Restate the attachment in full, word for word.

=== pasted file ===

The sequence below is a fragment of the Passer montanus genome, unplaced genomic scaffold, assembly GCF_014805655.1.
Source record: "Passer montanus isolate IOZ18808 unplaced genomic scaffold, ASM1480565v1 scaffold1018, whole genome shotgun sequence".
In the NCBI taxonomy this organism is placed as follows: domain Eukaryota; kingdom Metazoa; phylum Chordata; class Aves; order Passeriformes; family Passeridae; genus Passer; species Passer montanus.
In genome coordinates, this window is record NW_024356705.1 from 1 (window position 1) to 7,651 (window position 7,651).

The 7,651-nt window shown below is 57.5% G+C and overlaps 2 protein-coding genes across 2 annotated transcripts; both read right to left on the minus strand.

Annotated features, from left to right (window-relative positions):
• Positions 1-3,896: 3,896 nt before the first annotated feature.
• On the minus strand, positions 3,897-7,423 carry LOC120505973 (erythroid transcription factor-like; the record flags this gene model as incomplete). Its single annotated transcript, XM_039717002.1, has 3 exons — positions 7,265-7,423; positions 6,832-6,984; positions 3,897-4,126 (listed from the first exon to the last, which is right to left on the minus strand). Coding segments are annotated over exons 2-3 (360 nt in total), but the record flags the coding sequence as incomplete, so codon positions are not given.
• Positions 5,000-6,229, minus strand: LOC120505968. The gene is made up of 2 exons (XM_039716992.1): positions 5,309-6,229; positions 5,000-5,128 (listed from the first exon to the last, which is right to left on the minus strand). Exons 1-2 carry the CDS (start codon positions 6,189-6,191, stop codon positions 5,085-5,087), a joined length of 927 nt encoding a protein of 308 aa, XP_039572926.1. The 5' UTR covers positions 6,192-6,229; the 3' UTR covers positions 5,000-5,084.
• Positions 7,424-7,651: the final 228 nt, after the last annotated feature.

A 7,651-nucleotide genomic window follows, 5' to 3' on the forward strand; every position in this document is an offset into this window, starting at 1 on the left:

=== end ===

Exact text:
The sequence below is a fragment of the Passer montanus genome, unplaced genomic scaffold, assembly GCF_014805655.1.
Source record: "Passer montanus isolate IOZ18808 unplaced genomic scaffold, ASM1480565v1 scaffold1018, whole genome shotgun sequence".
In the NCBI taxonomy this organism is placed as follows: domain Eukaryota; kingdom Metazoa; phylum Chordata; class Aves; order Passeriformes; family Passeridae; genus Passer; species Passer montanus.
In genome coordinates, this window is record NW_024356705.1 from 1 (window position 1) to 7,651 (window position 7,651).

The 7,651-nt window shown below is 57.5% G+C and overlaps 2 protein-coding genes across 2 annotated transcripts; both read right to left on the minus strand.

Annotated features, from left to right (window-relative positions):
• Positions 1-3,896: 3,896 nt before the first annotated feature.
• On the minus strand, positions 3,897-7,423 carry LOC120505973 (erythroid transcription factor-like; the record flags this gene model as incomplete). Its single annotated transcript, XM_039717002.1, has 3 exons — positions 7,265-7,423; positions 6,832-6,984; positions 3,897-4,126 (listed from the first exon to the last, which is right to left on the minus strand). Coding segments are annotated over exons 2-3 (360 nt in total), but the record flags the coding sequence as incomplete, so codon positions are not given.
• Positions 5,000-6,229, minus strand: LOC120505968. The gene is made up of 2 exons (XM_039716992.1): positions 5,309-6,229; positions 5,000-5,128 (listed from the first exon to the last, which is right to left on the minus strand). Exons 1-2 carry the CDS (start codon positions 6,189-6,191, stop codon positions 5,085-5,087), a joined length of 927 nt encoding a protein of 308 aa, XP_039572926.1. The 5' UTR covers positions 6,192-6,229; the 3' UTR covers positions 5,000-5,084.
• Positions 7,424-7,651: the final 228 nt, after the last annotated feature.

A 7,651-nucleotide genomic window follows, 5' to 3' on the forward strand; every position in this document is an offset into this window, starting at 1 on the left: